To check if OpenIddict is properly configured we can start the application and navigate to: https://localhost:5001/.well-known/openid-configuration, the response should be something like this:

{
  "issuer": "https://localhost:5001/",
  "token_endpoint": "https://localhost:5001/connect/token",
  "jwks_uri": "https://localhost:5001/.well-known/jwks",
  "grant_types_supported": [
    "client_credentials"
  ],
  "scopes_supported": [
    "openid",
    "api"
  ],
  "claims_supported": [
    "aud",
    "exp",
    "iat",
    "iss",
    "sub"
  ],
  "id_token_signing_alg_values_supported": [
    "RS256"
  ],
  "subject_types_supported": [
    "public"
  ],
  "token_endpoint_auth_methods_supported": [
    "client_secret_basic",
    "client_secret_post"
  ],
  "claims_parameter_supported": false,
  "request_parameter_supported": false,
  "request_uri_parameter_supported": false
}
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In this guide, we will be using Postman to test the authorization server, but you could just as easily use another tool.

Below you find an example authorization request using Postman. Grant Type is the Client Credentials Flow. We specify the access token url, a client id and secret to authenticate our client. We also request access to the api scope.

Alt Text

If we request the token, the operation will fail: The client_id is invalid. This makes sense, because we haven't registered any clients yet with our Authorization Server.
We can create a client by adding it to the database. For that purpose we create a class called TestData. The test data implements the IHostedService interface, which enables us to execute the generation of test data in Startup.cs when the application starts.

using System;
using System.Threading;
using System.Threading.Tasks;
using Microsoft.EntityFrameworkCore;
using Microsoft.Extensions.DependencyInjection;
using Microsoft.Extensions.Hosting;
using OpenIddict.Abstractions;

namespace AuthorizationServer
{
    public class TestData : IHostedService
    {
        private readonly IServiceProvider _serviceProvider;

        public TestData(IServiceProvider serviceProvider)
        {
            _serviceProvider = serviceProvider;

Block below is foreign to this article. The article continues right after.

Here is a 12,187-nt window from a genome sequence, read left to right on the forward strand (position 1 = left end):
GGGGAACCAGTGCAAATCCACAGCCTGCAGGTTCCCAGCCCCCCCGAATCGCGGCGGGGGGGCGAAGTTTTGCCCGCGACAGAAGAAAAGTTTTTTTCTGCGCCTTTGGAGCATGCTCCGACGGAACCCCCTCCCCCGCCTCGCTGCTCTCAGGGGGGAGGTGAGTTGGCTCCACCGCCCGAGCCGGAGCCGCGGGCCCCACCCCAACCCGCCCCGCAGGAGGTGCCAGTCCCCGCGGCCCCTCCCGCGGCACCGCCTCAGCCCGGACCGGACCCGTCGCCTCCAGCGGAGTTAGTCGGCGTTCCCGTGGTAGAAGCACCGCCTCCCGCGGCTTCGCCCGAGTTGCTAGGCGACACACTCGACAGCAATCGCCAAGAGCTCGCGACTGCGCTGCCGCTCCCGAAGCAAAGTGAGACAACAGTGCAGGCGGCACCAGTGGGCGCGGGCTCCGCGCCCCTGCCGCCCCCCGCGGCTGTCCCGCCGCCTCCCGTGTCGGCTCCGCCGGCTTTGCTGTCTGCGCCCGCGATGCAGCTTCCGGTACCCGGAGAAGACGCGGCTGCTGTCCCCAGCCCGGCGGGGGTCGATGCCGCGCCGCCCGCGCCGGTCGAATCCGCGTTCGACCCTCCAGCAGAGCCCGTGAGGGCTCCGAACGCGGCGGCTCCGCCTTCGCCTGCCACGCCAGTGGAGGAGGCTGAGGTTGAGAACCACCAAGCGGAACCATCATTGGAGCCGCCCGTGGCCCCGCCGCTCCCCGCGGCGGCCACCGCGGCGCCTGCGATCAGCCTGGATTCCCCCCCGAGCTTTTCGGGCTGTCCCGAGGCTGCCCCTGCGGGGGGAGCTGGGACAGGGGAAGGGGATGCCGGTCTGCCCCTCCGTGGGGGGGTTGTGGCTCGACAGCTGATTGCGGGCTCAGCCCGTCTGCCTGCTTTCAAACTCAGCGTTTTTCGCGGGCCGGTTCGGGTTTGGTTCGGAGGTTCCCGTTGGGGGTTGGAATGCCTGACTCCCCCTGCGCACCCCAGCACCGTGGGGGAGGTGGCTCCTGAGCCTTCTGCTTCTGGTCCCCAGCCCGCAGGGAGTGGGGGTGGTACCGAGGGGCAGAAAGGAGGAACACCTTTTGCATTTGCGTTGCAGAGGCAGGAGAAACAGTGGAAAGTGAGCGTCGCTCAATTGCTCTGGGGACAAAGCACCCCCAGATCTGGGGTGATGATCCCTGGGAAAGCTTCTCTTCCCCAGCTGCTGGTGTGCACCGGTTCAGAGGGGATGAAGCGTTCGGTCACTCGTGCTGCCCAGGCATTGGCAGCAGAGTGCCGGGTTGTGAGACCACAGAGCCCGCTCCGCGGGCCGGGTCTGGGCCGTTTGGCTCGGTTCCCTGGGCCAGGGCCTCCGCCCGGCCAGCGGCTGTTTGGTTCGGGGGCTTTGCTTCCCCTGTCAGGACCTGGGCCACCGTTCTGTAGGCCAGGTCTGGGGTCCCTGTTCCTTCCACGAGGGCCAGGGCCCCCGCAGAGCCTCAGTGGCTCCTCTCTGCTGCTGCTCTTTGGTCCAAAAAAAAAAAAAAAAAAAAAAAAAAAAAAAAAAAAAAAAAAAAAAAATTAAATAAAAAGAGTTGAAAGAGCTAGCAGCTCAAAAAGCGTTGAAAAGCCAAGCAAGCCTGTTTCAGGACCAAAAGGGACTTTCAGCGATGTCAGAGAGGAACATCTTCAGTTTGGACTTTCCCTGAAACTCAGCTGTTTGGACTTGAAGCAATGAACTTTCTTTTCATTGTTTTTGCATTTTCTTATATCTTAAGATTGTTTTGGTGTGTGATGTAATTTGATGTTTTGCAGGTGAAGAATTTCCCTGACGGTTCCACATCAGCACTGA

}

        public async Task StartAsync(CancellationToken cancellationToken)
        {
            using var scope = _serviceProvider.CreateScope();

            var context = scope.ServiceProvider.GetRequiredService<DbContext>();
            await context.Database.EnsureCreatedAsync(cancellationToken);

            var manager = scope.ServiceProvider.GetRequiredService<IOpenIddictApplicationManager>();

            if (await manager.FindByClientIdAsync("postman", cancellationToken) is null)
            {
                await manager.CreateAsync(new OpenIddictApplicationDescriptor
                {
                    ClientId = "postman",
                    ClientSecret = "postman-secret",
                    DisplayName = "Postman",
                    Permissions =
                    {
                        OpenIddictConstants.Permissions.Endpoints.Token,
                        OpenIddictConstants.Permissions.GrantTypes.ClientCredentials,

                        OpenIddictConstants.Permissions.Prefixes.Scope + "api"
                    }
                }, cancellationToken);
            }
        }

        public Task StopAsync(CancellationToken cancellationToken) => Task.CompletedTask;
    }
}
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A client is registered in the test data. The client id and secret are used to authenticate the client with the authorization server. The permissions determine what this client's options are.
In this case we allow for the client to use the Client Credentials Flow, access the token endpoint and allow the client to request the api scope.

Register the test data service in Startup.cs, so it is executed when the application starts:

public void ConfigureServices(IServiceCollection services)
{
    ...

    services.AddHostedService<TestData>();
}
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If we try to obtain an access token with Postman again, the request will still fail. This is because we haven't created the token endpoint yet. We'll do that now.

Create a new controller called AuthorizationController, we will host the endpoint here:

using System;
using System.Security.Claims;
using Microsoft.AspNetCore;
using Microsoft.AspNetCore.Mvc;
using OpenIddict.Abstractions;
using OpenIddict.Server.AspNetCore;

namespace AuthorizationServer.Controllers
{
    public class AuthorizationController : Controller
    {
        [HttpPost("~/connect/token")]
        public IActionResult Exchange()
        {
            var request = HttpContext.GetOpenIddictServerRequest() ??
                          throw new InvalidOperationException("The OpenID Connect request cannot be retrieved.");